Cardiac Arrest vs. Heart Attack. Knowing the difference can save a life


Many people equate a heart attack and cardiac arrest but, in fact, the two are quite different. How can you as a bystander tell the difference? Here are a few characteristics that will help you differentiate between the two:

  • People experiencing the onset of a heart attack are generally conscious

  • During a heart attack, the heart is usually beating normally and victims have a pulse

  • A person experiencing cardiac arrest is always unresponsive or unconscious

  • Cardiac arrest victims are not breathing and have no pulse

A Heart Attack can often lead to Cardiac Arrest. Cardiac Arrest can not lead to a Heart Attack

In either case, calling 9-1-1 upon recognizing the victim is in distress is crucial and, for the victim in cardiac arrest, immediately beginning CPR and using an AED will give the victim the greatest chance of survival.

Characteristics of Cardiac Arrest

Cardiac Arrest is defined as a sudden stop in effective blood flow due to the failure of the heart to contract effectively. It can occur to anyone, at any time, of any age and with no warning. There are many potential causes of cardiac arrest such as heart attack, diseases of the heart muscle (cardiomyopathy), birth (congenital) heart defects or drug overdose; however, the most common cause of cardiac arrest is an abnormal heart rhythm (arrhythmia) called ventricular fibrillation.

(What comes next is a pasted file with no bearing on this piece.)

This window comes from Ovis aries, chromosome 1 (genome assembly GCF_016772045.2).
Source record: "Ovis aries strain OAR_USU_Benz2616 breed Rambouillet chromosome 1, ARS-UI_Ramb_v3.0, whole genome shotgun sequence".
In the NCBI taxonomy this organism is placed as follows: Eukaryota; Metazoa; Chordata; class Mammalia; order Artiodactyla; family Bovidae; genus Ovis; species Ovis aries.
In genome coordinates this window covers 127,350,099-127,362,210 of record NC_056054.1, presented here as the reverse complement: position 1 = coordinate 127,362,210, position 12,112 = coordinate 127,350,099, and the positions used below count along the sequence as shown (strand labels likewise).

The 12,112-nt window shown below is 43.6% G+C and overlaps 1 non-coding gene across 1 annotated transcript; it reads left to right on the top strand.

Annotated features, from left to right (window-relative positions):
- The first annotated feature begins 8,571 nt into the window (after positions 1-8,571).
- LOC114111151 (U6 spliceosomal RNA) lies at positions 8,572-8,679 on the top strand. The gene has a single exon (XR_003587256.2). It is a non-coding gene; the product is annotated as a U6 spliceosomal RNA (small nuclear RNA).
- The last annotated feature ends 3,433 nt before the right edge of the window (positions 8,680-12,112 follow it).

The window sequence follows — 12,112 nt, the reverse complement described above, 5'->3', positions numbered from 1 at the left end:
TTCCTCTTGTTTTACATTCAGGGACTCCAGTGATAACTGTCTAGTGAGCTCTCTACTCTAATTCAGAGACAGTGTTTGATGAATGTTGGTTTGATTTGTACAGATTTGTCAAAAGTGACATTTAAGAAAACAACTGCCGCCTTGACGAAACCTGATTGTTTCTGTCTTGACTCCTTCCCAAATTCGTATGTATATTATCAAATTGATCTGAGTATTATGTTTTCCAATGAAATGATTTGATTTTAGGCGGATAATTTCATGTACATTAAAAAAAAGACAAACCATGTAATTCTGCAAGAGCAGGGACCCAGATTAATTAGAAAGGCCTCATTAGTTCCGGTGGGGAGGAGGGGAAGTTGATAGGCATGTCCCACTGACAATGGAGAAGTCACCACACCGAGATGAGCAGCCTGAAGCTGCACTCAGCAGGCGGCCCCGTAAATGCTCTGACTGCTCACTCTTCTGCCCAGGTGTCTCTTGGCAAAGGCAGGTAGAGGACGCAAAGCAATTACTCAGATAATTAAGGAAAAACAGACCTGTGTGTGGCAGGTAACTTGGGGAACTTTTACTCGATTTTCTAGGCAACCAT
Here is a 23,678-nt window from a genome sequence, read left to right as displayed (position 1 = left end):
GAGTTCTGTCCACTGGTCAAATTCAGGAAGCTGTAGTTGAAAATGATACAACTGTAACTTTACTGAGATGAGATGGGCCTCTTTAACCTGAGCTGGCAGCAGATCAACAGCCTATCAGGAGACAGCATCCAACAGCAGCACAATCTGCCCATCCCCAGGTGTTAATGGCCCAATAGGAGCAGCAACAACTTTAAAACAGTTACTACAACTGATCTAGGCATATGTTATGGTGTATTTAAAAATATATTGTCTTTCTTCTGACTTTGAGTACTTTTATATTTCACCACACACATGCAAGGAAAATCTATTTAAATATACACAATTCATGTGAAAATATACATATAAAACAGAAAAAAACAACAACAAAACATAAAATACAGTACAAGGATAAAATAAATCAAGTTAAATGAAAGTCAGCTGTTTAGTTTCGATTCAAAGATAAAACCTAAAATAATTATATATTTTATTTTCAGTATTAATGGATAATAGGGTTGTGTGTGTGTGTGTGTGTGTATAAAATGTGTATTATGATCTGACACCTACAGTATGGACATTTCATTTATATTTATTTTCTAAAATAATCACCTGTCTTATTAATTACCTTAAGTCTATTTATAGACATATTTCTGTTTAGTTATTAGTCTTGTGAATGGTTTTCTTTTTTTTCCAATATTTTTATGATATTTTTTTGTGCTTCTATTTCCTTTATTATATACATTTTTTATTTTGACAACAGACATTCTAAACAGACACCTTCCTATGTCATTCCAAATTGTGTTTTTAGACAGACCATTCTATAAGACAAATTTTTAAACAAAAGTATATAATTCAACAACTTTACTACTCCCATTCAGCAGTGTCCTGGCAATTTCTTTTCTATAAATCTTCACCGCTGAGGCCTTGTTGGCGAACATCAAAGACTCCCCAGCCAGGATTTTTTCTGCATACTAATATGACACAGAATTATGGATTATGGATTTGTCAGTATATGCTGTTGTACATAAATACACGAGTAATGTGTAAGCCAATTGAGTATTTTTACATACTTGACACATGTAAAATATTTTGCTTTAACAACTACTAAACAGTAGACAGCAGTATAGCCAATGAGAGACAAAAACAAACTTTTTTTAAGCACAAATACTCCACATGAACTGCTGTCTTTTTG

Symptoms include but are not limited to:

  • Sudden collapse

  • Unresponsiveness

  • No breathing

  • No pulse

Characteristics of a Heart Attack

A heart attack is defined as a blockage of blood flow (oxygen) to the heart, caused by plaque build up in the arteries. This interruption in blood flow can cause damage or even tissue death in the affected portions of the heart.

Symptoms include:

  • Dizziness or light-headedness

  • Pain, pressure or tightness in chest, arm, neck, jaw or back

  • Fatigue

  • Cold sweats

Treatment for Cardiac Arrest

Literally every second counts when it comes to saving a victim of cardiac arrest. After recognizing that the victim is in distress, calling 9-1-1, the rapid implementation of CPR and utilization of an AED are crucial. Victims of cardiac arrest generally die within minutes without high quality CPR and rapid defibrillation (use of an AED).

Treatment for a Heart Attack

Calling 9-1-1 is the first step in helping the victim of a heart attack. Since the victim is most likely conscious and their heart is still beating, CPR is not warranted.

If the victim is not allergic to aspirin have them chew 2 baby aspirin or ½ of an adult aspirin.

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